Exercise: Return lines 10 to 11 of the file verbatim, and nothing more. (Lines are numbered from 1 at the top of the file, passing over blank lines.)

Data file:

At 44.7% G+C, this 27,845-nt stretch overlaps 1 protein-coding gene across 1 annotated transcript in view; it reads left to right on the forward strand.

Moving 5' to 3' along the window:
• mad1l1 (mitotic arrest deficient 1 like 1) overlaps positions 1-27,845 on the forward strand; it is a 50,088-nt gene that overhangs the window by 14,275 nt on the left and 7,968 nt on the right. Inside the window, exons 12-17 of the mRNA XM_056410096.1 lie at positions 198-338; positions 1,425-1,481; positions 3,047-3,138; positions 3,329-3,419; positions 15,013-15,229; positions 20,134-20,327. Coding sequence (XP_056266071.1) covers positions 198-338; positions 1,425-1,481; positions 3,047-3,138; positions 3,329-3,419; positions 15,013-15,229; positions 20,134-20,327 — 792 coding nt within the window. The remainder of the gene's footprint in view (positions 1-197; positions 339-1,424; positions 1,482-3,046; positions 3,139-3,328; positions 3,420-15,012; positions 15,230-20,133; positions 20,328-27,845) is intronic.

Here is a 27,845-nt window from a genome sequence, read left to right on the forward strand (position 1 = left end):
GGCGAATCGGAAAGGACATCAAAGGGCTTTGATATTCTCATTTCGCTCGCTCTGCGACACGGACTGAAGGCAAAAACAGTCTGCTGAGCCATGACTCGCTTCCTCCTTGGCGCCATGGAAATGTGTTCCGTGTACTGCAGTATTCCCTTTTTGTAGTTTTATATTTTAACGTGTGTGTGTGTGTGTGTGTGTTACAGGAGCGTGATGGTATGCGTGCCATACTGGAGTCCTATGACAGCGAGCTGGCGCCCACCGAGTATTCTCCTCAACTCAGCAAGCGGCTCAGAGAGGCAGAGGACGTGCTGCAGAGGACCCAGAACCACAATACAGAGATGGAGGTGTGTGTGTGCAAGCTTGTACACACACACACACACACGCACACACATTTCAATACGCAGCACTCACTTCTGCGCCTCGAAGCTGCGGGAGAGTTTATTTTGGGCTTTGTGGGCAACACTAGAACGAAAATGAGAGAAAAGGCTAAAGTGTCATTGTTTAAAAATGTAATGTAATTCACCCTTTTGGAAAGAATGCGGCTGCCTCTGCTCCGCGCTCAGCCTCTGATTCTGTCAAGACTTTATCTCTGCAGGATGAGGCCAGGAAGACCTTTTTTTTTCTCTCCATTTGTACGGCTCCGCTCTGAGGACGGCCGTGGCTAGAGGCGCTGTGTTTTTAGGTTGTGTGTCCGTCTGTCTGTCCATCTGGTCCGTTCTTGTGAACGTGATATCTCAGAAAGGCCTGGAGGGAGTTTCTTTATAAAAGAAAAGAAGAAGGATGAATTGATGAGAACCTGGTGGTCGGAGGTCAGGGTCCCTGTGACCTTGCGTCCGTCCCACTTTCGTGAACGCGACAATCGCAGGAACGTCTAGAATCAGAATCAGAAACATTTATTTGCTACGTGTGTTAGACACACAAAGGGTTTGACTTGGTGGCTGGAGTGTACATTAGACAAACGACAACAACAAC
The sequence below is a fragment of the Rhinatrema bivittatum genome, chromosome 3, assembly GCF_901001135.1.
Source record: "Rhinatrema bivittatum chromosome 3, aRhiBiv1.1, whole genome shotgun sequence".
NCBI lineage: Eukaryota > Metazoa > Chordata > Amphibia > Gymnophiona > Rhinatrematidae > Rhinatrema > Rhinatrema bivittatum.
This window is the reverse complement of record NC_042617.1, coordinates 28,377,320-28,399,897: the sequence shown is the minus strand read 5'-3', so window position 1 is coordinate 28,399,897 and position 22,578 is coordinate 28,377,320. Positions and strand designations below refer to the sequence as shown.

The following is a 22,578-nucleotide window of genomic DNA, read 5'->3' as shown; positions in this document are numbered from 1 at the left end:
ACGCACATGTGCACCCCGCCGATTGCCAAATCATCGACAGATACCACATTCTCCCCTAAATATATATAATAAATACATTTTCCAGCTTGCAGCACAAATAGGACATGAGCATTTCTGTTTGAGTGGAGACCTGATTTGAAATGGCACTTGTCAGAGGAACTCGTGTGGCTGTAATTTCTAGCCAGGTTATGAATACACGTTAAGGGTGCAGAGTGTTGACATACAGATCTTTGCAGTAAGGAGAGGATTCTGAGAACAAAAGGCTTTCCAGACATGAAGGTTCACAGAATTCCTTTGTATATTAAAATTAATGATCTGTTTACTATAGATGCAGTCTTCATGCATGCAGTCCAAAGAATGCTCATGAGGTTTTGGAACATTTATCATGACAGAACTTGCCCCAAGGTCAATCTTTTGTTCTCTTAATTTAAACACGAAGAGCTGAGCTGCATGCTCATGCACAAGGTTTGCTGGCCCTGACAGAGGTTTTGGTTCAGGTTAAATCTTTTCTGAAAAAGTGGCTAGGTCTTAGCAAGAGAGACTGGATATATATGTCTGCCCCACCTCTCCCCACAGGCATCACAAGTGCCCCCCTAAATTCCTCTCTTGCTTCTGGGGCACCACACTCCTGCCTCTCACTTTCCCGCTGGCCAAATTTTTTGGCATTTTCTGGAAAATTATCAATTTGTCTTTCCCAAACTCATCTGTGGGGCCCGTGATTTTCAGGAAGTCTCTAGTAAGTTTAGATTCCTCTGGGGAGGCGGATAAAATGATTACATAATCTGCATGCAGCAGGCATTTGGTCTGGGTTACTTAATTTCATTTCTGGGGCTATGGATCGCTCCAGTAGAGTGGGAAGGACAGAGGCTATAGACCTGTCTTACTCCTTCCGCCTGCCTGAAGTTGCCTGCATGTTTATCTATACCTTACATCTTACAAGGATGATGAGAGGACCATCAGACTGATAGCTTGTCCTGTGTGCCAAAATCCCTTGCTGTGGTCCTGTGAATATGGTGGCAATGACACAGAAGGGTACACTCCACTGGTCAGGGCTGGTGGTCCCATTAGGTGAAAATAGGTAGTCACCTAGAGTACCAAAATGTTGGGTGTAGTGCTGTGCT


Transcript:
The following is a 22,578-nucleotide window of genomic DNA, read 5'->3' as shown; positions in this document are numbered from 1 at the left end:
ACGCACATGTGCACCCCGCCGATTGCCAAATCATCGACAGATACCACATTCTCCCCTAAATATATATAATAAATACATTTTCCAGCTTGCAGCACAAATAGGACATGAGCATTTCTGTTTGAGTGGAGACCTGATTTGAAATGGCACTTGTCAGAGGAACTCGTGTGGCTGTAATTTCTAGCCAGGTTATGAATACACGTTAAGGGTGCAGAGTGTTGACATACAGATCTTTGCAGTAAGGAGAGGATTCTGAGAACAAAAGGCTTTCCAGACATGAAGGTTCACAGAATTCCTTTGTATATTAAAATTAATGATCTGTTTACTATAGATGCAGTCTTCATGCATGCAGTCCAAAGAATGCTCATGAGGTTTTGGAACATTTATCATGACAGAACTTGCCCCAAGGTCAATCTTTTGTTCTCTTAATTTAAACACGAAGAGCTGAGCTGCATGCTCATGCACAAGGTTTGCTGGCCCTGACAGAGGTTTTGGTTCAGGTTAAATCTTTTCTGAAAAAGTGGCTAGGTCTTAGCAAGAGAGACTGGATATATATGTCTGCCCCACCTCTCCCCACAGGCATCACAAGTGCCCCCCTAAATTCCTCTCTTGCTTCTGGGGCACCACACTCCTGCCTCTCACTTTCCCGCTGGCCAAATTTTTTGGCATTTTCTGGAAAATTATCAATTTGTCTTTCCCAAACTCATCTGTGGGGCCCGTGATTTTCAGGAAGTCTCTAGTAAGTTTAGATTCCTCTGGGGAGGCGGATAAAATGATTACATAATCTGCATGCAGCAGGCATTTGGTCTGGGTTACTTAATTTCATTTCTGGGGCTATGGATCGCTCCAGTAGAGTGGGAAGGACAGAGGCTATAGACCTGTCTTACTCCTTCCGCCTGCCTGAAGTTGCCTGCATGTTTATCTATACCTTACATCTTACAAGGATGATGAGAGGACCATCAGACTGATAGCTTGTCCTGTGTGCCAAAATCCCTTGCTGTGGTCCTGTGAATATGGTGGCAATGACACAGAAGGGTACACTCCACTGGTCAGGGCTGGTGGTCCCATTAGGTGAAAATAGGTAGTCACCTAGAGTACCAAAATGTTGGGTGTAGTGCTGTGCT